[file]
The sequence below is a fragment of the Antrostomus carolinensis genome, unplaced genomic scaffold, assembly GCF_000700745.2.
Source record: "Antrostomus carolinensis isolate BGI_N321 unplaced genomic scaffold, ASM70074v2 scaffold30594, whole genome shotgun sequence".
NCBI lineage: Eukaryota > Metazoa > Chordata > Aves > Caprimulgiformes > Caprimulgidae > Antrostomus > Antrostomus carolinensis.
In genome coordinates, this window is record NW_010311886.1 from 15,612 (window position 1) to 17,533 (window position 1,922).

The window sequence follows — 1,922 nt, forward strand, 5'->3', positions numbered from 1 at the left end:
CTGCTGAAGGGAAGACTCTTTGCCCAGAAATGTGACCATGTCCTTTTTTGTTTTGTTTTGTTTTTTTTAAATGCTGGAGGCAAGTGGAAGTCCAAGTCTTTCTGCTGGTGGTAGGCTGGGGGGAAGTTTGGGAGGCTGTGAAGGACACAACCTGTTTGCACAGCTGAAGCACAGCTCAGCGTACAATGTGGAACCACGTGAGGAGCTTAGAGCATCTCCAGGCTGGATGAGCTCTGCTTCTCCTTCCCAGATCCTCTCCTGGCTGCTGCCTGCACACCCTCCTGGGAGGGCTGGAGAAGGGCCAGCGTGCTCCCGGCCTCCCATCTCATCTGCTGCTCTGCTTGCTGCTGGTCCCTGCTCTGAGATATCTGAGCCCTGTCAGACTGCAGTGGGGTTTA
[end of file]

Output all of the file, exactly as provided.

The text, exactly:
The sequence below is a fragment of the Antrostomus carolinensis genome, unplaced genomic scaffold, assembly GCF_000700745.2.
Source record: "Antrostomus carolinensis isolate BGI_N321 unplaced genomic scaffold, ASM70074v2 scaffold30594, whole genome shotgun sequence".
NCBI lineage: Eukaryota > Metazoa > Chordata > Aves > Caprimulgiformes > Caprimulgidae > Antrostomus > Antrostomus carolinensis.
In genome coordinates, this window is record NW_010311886.1 from 15,612 (window position 1) to 17,533 (window position 1,922).

The window sequence follows — 1,922 nt, forward strand, 5'->3', positions numbered from 1 at the left end:
CTGCTGAAGGGAAGACTCTTTGCCCAGAAATGTGACCATGTCCTTTTTTGTTTTGTTTTGTTTTTTTTAAATGCTGGAGGCAAGTGGAAGTCCAAGTCTTTCTGCTGGTGGTAGGCTGGGGGGAAGTTTGGGAGGCTGTGAAGGACACAACCTGTTTGCACAGCTGAAGCACAGCTCAGCGTACAATGTGGAACCACGTGAGGAGCTTAGAGCATCTCCAGGCTGGATGAGCTCTGCTTCTCCTTCCCAGATCCTCTCCTGGCTGCTGCCTGCACACCCTCCTGGGAGGGCTGGAGAAGGGCCAGCGTGCTCCCGGCCTCCCATCTCATCTGCTGCTCTGCTTGCTGCTGGTCCCTGCTCTGAGATATCTGAGCCCTGTCAGACTGCAGTGGGGTTTA